How to (truly) own your big data
In this article, we will take a dive into the principles of managing data. Presently, organizations gather more data than ever, and moreover, this data is coming in a wider variety of shapes and sources. This is made possible by the availability of newer and more advanced software (tools) in general. A lot of the paperwork from back in the day is nowadays replaced by a digital counterpart, which can decrease the overhead, but raises the importance to prevent data from getting lost (and to prevent yourself from getting lost in your data). This makes secure and robust data management a pure must.
The V's of Big data
If you only have data with a lot of volume or variety (or the combination), it is not considered big data yet.
Before we dive deeper into data management, let me first explain what I am talking about when it comes to big data. Commonly, data is called big data when it adheres to the Vs of big data. These are: Volume, Velocity, Variety, Veracity, and Value. This means that there must be a lot of data (volume) that comes in at high speed (velocity), has a wide range of different data types (variety), can be biased, can contain errors or missing data (veracity), and it must create value to the organization (value). Note that data is only called big data if it satisfies all these characteristics. For example, if the data only has a high volume or variety (or the combination), it is not considered big data, because in the end you can only use it to create static reports that will not necessarily change over time. Furthermore, if you look at these characteristics, you’ll notice that with big data it is impossible to process it all manually. Therefore, you need to properly set up a robust infrastructure to process all the data that comes in (and make sure to not drown in it).
Extract, transform & load
When you have this big data, the first thing you need is to do is processing. A popular example of a processing flow for big data is through an ETL-pipeline (Extract-Transform-Load). Here, the general idea is that the first step is the extraction of all the data form the various sources; the second step is the transformation of this data, so correcting, restructuring, and reformatting it, and if applicable, also performing calculations on the data; and the final step is loading it into a database. When you automate this process, you’ll have a database that is up-to-date and always contains the data that you need, and in the right format.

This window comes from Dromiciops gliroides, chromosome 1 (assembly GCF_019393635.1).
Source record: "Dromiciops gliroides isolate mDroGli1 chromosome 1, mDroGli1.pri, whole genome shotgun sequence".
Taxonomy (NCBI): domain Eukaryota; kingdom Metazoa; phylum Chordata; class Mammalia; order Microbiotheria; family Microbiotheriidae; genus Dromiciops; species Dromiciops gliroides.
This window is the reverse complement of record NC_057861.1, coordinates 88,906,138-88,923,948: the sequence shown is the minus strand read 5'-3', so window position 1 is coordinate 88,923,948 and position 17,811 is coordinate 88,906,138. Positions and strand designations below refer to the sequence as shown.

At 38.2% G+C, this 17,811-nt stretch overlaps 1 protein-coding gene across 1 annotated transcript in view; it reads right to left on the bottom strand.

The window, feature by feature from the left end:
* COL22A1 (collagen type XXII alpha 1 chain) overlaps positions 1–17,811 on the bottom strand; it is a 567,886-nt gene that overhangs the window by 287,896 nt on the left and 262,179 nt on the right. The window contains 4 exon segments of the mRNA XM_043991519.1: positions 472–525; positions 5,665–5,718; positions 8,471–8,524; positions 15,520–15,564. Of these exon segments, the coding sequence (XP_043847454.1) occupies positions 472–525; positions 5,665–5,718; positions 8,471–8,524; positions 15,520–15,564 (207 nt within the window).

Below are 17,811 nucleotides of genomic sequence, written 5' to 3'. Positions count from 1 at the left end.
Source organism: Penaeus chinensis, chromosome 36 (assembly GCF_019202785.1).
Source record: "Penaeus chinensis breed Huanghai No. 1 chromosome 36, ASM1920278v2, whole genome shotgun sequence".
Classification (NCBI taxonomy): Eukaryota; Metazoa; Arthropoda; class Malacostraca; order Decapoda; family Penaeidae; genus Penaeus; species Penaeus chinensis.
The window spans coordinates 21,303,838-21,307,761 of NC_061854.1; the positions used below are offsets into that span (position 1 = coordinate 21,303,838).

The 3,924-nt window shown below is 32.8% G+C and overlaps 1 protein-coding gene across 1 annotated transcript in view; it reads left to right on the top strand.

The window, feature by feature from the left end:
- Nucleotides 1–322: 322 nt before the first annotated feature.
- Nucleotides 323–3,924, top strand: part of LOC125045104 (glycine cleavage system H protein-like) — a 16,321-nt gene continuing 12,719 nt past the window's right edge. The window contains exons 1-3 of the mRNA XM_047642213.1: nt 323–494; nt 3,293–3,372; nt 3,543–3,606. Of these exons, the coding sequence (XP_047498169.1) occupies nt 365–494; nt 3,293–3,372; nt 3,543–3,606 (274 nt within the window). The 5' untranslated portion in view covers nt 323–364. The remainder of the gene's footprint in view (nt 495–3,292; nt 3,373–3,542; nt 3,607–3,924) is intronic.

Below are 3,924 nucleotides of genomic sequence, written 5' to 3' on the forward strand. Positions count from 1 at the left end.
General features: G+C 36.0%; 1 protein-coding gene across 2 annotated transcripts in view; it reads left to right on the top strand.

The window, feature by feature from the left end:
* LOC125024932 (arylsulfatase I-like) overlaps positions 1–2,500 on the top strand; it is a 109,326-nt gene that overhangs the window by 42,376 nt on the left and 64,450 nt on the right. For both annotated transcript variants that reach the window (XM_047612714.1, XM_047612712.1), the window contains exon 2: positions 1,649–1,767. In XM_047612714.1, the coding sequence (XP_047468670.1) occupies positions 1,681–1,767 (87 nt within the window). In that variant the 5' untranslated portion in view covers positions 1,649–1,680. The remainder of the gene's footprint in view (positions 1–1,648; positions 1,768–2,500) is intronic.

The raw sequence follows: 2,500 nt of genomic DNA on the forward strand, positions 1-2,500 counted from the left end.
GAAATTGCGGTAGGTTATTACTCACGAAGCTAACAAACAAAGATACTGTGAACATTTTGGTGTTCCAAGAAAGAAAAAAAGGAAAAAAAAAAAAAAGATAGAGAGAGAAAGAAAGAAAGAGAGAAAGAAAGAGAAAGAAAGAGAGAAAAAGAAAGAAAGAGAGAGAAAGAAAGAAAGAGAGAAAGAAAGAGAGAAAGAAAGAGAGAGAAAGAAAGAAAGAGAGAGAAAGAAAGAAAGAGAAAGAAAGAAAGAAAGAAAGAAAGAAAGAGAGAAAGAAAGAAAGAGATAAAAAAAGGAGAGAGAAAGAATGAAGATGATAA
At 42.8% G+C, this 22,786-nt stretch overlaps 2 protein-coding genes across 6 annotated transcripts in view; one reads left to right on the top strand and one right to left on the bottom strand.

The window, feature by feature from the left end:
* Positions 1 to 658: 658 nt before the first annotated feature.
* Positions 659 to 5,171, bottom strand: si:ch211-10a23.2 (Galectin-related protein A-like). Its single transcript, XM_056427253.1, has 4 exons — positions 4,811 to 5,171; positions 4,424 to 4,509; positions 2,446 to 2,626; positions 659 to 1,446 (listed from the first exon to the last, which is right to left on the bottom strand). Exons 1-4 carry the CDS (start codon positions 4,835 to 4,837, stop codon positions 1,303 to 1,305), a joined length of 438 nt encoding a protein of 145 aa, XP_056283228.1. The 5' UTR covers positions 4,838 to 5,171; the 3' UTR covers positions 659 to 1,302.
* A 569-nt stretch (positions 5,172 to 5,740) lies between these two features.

To provide better integrity and make the pipeline more robust, usually there is data tiering involved.
Once you have an ETL-pipeline, it seems like you have the process nicely automated and that you can trust on the veracity of your database. However, to provide better integrity and make the pipeline more robust, usually there is data tiering involved. This means that you have different tiers of the same data, but they are all processed on a different level. These tiers can be referred to as the bronze, silver, and gold tiers. The bronze tier is meant for storing the ‘raw’ data- this is the original, unprocessed data, which is stored just as it comes in. The silver tier is for the processed data- it is cleaned and structured so that it can already be used for processing or analytics. This is the tier from which the data scientists work. The third tier is the gold tier. This is the final tier, where the data is not just cleaned, but completely ready to use. From this tier you should be able to easily retrieve the data you need, also for analytics or applications. The gold tier is the layer where data analysts usually retrieve data from. These tiers are set in place so that you can process the data to your needs, but also retain the original data to back-track with mistakes or to back-up from when data gets lost.
In conclusion, these are the general principles of managing big data. You have the Vs of big data by which you can recognize that you’re dealing with big data but when you’re working with big data, you can set up an ETL pipeline to handle the data. The tiering principles are set in place to enable more control over your data and allow for the flexibility to implement changes in the pipeline or correct mistakes.
About the Author: Alex Hakvoort is a data engineer at Yabba Data Doo with a Master’s degree in Data Science at the University of Amsterdam. He discovered his passion for data through his previous studies in Information Sciences. Working at a consultancy, he likes the challenge and diversity of each project. As data science is applicable within every field of society, no project is the same. During his free time, Alex loves to cook elaborate meals, work out and travel.